The score itself is a mix of original music and borrowed themes. The latter include Offenbach’s famous “Can-Can” from The Tales of Hoffman and “Le Marseillaise.” The quotations are often transformed within the score in ways that differ from similar silent film scores that survive in America from the period. And the comedic factor of Shostakovich’s choices are always in full display. In fact, one is reminded more of the way composers like Max Steiner would quote familiar music in the context of their scores in the 1930s and beyond. This is one aspect of NEW BABYLON that will make it equally fascinating for listeners.
Most fascinating in this score is the emotional content of the music. The score is not intent on highlighting specific punctuations but more expressing the fabric of scenes adding a depth to the on-screen images. One might say the music helps provide some context for the viewer once Shostakovich has set up some of the accompanying musical orchestration in reel one. The lightness of the film shifts in reel four which depicts the massing of the Prussians for their assault on Paris while rehearsals of Offenbach continue. Musically this is really one of the more intriguing sequences of the score with its dark dissonances contrasted with a variety of solo wind and violin ideas. The recording also allows listeners to compare the censored and original endings for reel eight reconstructed from fragments that hopefully come close to the original intent of the score.
The recording is conducted by Mark Fitz-Gerald who continues to make some of the finest early film music recordings available. For this release, Fitz-Gerald has chosen to recreate the score using the size ensemble most likely to have performed the music. His decisions come from having toured the Russian cinemas where the film was first shown and getting a sense of the spatial set-up of the orchestra itself. The result is that strings and winds are one to a part, trumpets and horns are doubled and there are a couple of percussion players. The music sounds clear and crisp as a result and much more like a chamber work. One is struck at how brilliant the entire ensemble does sound however and the recording equally aids this process with proper sound imaging.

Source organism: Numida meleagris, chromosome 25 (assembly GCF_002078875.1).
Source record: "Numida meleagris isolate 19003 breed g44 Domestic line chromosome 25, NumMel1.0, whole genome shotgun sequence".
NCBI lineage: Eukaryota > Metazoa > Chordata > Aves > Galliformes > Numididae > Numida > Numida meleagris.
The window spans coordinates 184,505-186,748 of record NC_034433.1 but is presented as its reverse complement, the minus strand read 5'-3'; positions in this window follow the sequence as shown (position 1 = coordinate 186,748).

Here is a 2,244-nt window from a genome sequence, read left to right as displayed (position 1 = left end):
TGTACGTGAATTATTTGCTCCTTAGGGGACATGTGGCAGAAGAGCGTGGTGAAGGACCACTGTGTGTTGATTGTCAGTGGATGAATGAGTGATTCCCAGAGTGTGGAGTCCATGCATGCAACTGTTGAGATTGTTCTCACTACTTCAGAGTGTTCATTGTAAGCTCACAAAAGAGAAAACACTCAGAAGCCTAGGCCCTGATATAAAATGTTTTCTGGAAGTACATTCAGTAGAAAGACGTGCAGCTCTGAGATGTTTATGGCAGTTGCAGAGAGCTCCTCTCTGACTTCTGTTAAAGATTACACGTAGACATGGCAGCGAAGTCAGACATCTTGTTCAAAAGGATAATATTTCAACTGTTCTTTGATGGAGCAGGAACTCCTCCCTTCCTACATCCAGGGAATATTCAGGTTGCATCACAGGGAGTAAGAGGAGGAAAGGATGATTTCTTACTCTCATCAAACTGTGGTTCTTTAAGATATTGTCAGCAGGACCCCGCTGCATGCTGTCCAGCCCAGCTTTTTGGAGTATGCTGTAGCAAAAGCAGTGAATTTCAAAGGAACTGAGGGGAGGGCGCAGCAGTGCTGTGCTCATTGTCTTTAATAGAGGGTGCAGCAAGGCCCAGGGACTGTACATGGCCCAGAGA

NEW BABYLON has appeared on disc before. Most recently a Hannler Classic recording (93.188) featured an edition prepared for screenings of the film with Frank Strobel. That recording also features a suite from Shostakovich’s film score for A YEAR IS LIKE A LIFETIME resulting in a fuller 2-disc set than the one presented here. The recording also shifted to a larger string complement as well.
Fitz-Gerald’s release is a welcome addition to the discography allowing another valid treatment of this early film score. The decision to recreate the pit orchestra is to be equally lauded. Additional musical fragments and pages have also been discovered since the 2006 Hanssler release allowing Naxos to state that this is the “World Premiere Release” of the complete score. Both releases are tracked by reels/acts and subtle adjustments to music means that playing times are somewhat similar. Fitz-Gerald’s tempos may be slightly quicker in spots than Strobel’s. The latter recording is a good example of how to play to picture while the new release is a great demonstration of what these ensembles would have sounded like had they been capable of understanding this often “strange” new music. Naxos also includes fine essays that allow for a deeper understanding of the period and process of the film, though there is a bit of duplication across the different contributor’s information. Finally, the members of the Basel Sinfonietta are simply fantastic in this performance with clean articulation and a real sense for how this music connects with the style.
This late 2011 release is yet another of Naxos’ superb early film music releases and is not to be missed.
Both this and the earlier release are worth adding to your collection as they present two valid and well-crafted performances of this fascinating early Shostakovich score.
-- Reviewed by Steven A. Kennedy, 26 January 2012